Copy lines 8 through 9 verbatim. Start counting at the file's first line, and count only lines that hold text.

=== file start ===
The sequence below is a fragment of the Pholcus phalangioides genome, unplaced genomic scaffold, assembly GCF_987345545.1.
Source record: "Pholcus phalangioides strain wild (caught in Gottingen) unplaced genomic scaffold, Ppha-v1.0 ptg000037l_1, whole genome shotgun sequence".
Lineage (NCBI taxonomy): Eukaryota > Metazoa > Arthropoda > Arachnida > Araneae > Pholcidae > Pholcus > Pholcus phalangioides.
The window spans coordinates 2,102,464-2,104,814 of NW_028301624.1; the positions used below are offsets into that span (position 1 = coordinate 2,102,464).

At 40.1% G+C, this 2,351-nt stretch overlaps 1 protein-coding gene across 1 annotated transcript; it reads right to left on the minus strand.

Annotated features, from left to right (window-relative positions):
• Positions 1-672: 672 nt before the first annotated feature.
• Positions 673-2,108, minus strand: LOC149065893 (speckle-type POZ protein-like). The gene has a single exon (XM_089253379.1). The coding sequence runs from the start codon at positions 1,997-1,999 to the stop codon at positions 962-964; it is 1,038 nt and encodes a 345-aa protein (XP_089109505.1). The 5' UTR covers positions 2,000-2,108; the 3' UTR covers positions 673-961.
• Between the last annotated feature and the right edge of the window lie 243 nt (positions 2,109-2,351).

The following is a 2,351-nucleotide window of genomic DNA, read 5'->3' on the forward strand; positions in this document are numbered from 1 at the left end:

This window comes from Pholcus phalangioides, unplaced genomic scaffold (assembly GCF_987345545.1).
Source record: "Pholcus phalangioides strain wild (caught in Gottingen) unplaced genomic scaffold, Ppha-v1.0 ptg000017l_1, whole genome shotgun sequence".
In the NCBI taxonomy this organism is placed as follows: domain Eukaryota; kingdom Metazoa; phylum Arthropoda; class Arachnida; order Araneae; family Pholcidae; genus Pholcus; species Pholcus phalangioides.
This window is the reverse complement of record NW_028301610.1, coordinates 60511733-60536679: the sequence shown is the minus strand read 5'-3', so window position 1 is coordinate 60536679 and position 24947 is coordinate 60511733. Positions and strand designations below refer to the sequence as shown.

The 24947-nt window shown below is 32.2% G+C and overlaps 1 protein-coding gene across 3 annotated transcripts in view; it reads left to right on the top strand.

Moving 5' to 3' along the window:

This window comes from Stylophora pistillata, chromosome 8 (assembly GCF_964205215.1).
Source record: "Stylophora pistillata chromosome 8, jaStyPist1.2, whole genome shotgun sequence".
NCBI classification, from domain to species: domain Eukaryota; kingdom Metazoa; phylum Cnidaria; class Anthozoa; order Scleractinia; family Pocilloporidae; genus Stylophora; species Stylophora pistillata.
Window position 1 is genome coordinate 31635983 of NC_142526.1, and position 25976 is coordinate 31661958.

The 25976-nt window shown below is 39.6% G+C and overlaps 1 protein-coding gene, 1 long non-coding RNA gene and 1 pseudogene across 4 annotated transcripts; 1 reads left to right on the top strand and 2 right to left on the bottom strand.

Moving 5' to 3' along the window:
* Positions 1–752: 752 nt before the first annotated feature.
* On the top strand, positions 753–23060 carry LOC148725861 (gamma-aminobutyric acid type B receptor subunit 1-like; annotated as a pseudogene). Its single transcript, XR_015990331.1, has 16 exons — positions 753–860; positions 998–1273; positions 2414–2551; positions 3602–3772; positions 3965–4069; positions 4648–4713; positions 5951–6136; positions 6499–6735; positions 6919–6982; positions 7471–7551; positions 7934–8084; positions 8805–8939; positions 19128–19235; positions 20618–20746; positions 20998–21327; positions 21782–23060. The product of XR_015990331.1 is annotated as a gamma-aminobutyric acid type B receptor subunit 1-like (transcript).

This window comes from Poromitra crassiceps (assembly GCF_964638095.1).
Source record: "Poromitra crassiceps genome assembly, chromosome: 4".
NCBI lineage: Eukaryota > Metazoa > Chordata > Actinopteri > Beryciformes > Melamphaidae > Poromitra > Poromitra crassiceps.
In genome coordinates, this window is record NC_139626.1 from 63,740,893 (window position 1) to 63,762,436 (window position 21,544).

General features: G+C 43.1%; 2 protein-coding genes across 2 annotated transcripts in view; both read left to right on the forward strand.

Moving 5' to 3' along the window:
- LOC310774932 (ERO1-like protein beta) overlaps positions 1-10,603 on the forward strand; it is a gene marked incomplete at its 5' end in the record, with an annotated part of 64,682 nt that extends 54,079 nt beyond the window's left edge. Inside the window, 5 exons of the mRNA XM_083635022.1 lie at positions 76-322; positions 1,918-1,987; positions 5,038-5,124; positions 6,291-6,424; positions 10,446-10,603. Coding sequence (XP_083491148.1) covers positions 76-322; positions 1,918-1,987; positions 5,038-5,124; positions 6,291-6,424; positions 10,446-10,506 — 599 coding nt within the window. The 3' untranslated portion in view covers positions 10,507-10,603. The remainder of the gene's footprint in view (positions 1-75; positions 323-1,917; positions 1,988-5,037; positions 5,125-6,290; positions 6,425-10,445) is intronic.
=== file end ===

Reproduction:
• Positions 673-2,108, minus strand: LOC149065893 (speckle-type POZ protein-like). The gene has a single exon (XM_089253379.1). The coding sequence runs from the start codon at positions 1,997-1,999 to the stop codon at positions 962-964; it is 1,038 nt and encodes a 345-aa protein (XP_089109505.1). The 5' UTR covers positions 2,000-2,108; the 3' UTR covers positions 673-961.
• Between the last annotated feature and the right edge of the window lie 243 nt (positions 2,109-2,351).